Five players score as Notre Dame gets 47 saves from Ryan Bischel to beat No. 5 Penn State

Tribune Staff Report
Notre Dame goaltender Ryan Bischel (30) in net during the Michigan State-Notre Dame NCAA hockey game on Saturday, October 29, 2022, at Compton Family Ice Arena in South Bend, Indiana.

SOUTH BEND — If veteran Notre Dame hockey coach Jeff Jackson had an early Christmas wish list headed into Saturday’s Big Ten game with No. 5 Penn State, it would have been for another solid goaltending performance from senior Ryan Bischel and an offensive outburst which has been often lacking this season.

Saturday night before an overflow crowd of 5,028 fans watching at the Lefty Smith Rink in the Compton Family Ice Arena, Jackson got both from his 19th-ranked Fighting Irish. With Bischel making a career-high 47 saves and goals from five different players, Notre Dame overcame a 50-22 deficit in shots to beat Penn State 5-3.

Ryder Rolston’s team-leading sixth goal got Notre Dame started, and the Irish, who were averaging just 2.35 goals a game coming into the contest, got goals from Justin Janicke (his fourth), Jackson Pierson (first), Jack Adams (second) and Landon Slaggert (second) to end the first semester at 8-8-2 overall and 4-5-1 in the Big Ten for 12 points, tied for fifth place with Michigan.

More:Ryan Bischel finally has spotlight as goaltender for No. 12 Irish hockey team

Coach Guy Gadowsky’s Nittany Lions fell to 15-5 overall and are now eight points behind Minnesota in second place in the league with their 22 points off a 7-5-0 league record.

“They are a hard team to play against,” Jackson said. “They are one of the best teams in the country for a reason. They play a heavy game, they play hard, they forecheck well, they get pucks to the net, they do a lot of things well. You really have to match their intensity level. You have to assume they are going to get 45-50 shots a night. That’s their game. You just have to minimize the damage after the shot.”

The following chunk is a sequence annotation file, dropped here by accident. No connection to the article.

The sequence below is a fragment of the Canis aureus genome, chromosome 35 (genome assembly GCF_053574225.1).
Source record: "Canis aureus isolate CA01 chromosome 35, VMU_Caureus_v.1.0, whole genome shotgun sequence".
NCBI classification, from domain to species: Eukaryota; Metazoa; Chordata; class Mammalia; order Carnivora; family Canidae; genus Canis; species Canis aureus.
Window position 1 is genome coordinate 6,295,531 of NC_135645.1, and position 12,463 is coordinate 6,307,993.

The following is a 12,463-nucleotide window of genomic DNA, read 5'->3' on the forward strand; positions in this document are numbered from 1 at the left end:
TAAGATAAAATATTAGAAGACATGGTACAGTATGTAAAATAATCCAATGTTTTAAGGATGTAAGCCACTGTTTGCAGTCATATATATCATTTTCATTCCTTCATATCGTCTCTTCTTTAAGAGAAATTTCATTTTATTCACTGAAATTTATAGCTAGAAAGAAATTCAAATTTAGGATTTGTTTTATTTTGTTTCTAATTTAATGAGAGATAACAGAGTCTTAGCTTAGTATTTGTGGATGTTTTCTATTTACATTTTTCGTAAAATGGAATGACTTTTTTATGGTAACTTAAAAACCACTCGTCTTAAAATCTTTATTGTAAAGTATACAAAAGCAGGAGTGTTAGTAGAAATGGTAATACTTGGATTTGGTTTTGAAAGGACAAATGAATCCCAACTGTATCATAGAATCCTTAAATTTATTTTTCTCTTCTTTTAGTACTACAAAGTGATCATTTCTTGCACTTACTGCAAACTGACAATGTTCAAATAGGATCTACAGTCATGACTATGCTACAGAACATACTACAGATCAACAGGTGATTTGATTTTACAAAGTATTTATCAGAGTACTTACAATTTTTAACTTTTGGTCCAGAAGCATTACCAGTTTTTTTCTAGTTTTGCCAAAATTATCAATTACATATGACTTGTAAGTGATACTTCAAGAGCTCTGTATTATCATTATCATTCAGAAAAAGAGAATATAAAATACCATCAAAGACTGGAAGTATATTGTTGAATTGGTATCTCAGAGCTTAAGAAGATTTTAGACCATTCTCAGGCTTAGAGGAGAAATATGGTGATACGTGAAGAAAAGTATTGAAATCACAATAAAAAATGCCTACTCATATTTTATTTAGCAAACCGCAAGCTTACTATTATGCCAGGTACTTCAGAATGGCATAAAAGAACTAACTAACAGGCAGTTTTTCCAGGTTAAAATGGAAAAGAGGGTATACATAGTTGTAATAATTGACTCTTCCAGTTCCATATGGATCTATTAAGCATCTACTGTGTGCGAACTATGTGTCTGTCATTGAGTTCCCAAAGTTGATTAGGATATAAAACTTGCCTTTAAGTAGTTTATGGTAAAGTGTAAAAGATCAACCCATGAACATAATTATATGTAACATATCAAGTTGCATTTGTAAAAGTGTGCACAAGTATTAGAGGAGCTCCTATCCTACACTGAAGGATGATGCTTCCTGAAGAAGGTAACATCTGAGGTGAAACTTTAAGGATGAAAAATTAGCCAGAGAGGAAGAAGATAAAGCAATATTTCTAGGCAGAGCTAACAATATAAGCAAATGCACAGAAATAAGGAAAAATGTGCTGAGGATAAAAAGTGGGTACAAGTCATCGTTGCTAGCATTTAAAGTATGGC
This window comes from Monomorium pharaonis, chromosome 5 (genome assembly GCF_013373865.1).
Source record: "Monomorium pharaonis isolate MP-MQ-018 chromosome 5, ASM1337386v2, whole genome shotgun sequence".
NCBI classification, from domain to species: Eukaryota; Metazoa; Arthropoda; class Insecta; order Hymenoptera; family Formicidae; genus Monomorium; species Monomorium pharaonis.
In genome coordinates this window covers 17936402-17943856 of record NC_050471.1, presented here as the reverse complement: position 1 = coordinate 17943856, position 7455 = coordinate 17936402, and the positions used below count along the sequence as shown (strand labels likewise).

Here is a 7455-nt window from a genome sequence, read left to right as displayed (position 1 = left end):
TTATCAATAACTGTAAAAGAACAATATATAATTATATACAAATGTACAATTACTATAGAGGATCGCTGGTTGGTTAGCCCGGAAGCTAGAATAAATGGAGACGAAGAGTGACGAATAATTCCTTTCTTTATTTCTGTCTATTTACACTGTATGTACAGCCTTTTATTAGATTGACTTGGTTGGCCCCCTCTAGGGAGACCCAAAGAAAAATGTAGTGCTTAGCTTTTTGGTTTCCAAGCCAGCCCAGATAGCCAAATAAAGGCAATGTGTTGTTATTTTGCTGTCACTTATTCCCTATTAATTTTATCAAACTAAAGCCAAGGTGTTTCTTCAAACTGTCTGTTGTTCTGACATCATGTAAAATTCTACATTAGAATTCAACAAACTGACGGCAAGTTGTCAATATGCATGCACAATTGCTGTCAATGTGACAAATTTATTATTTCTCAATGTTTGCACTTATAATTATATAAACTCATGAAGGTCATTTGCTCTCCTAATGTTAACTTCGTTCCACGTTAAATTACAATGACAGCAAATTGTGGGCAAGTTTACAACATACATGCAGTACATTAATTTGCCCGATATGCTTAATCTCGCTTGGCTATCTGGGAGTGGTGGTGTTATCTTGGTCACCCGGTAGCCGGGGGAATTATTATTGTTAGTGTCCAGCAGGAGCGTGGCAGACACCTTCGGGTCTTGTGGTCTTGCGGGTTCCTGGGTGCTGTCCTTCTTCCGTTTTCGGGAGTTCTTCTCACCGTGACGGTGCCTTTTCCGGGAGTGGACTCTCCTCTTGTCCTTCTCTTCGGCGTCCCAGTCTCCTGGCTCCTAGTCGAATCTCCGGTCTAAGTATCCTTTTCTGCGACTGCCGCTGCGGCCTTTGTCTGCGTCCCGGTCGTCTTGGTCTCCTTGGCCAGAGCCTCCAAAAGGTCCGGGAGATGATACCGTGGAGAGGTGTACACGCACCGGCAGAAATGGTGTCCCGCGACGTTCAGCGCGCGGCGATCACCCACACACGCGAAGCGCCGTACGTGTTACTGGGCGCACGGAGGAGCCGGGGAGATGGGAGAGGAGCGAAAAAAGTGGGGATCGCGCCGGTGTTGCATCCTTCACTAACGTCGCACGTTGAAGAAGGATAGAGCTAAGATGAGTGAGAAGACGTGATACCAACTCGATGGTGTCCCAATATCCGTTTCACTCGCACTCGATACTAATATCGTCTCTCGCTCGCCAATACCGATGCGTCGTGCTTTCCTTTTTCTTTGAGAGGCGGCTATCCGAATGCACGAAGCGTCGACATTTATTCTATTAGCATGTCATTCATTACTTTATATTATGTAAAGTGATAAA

Once again, the Irish got another strong performance from the 6-foot-1, 190-pound Bischel, who split time last season with grad-transfer (from Cornell) Matt Galajda until late in the season after backing up Cale Morris his first two seasons. He had 13 saves in the first period, 15 in the second and 19 in the third to outplay Penn State junior Liam Souliere, who had 17 saves total. 

“Ryan has played well for us all season,” Jackson continued. “It’s hard sometimes to play with consistency when you are playing every night. We have to monitor how much he practices. He has to get his rest and he’s a little dinged up right now, too.”

Notre Dame players celebrate goal by Justin Janicke during the Western Michigan-Notre Dame NCAA hockey game on Friday, October 21, 2022, at Compton Family Ice Arena in South Bend, Indiana.

Bischel’s teammates know who has been their most valuable player the first semester.

“Ryan has been our backbone all year,” Justin Janicke said after his two-point night that was matched by a pair of assists by grad defenseman and captain Nick Leivermann. 

“That’s the best thing he (Justin Janicke) has ever said,” Bischel joked. “I felt a little more settled in. It was nice that we got off to a good start.”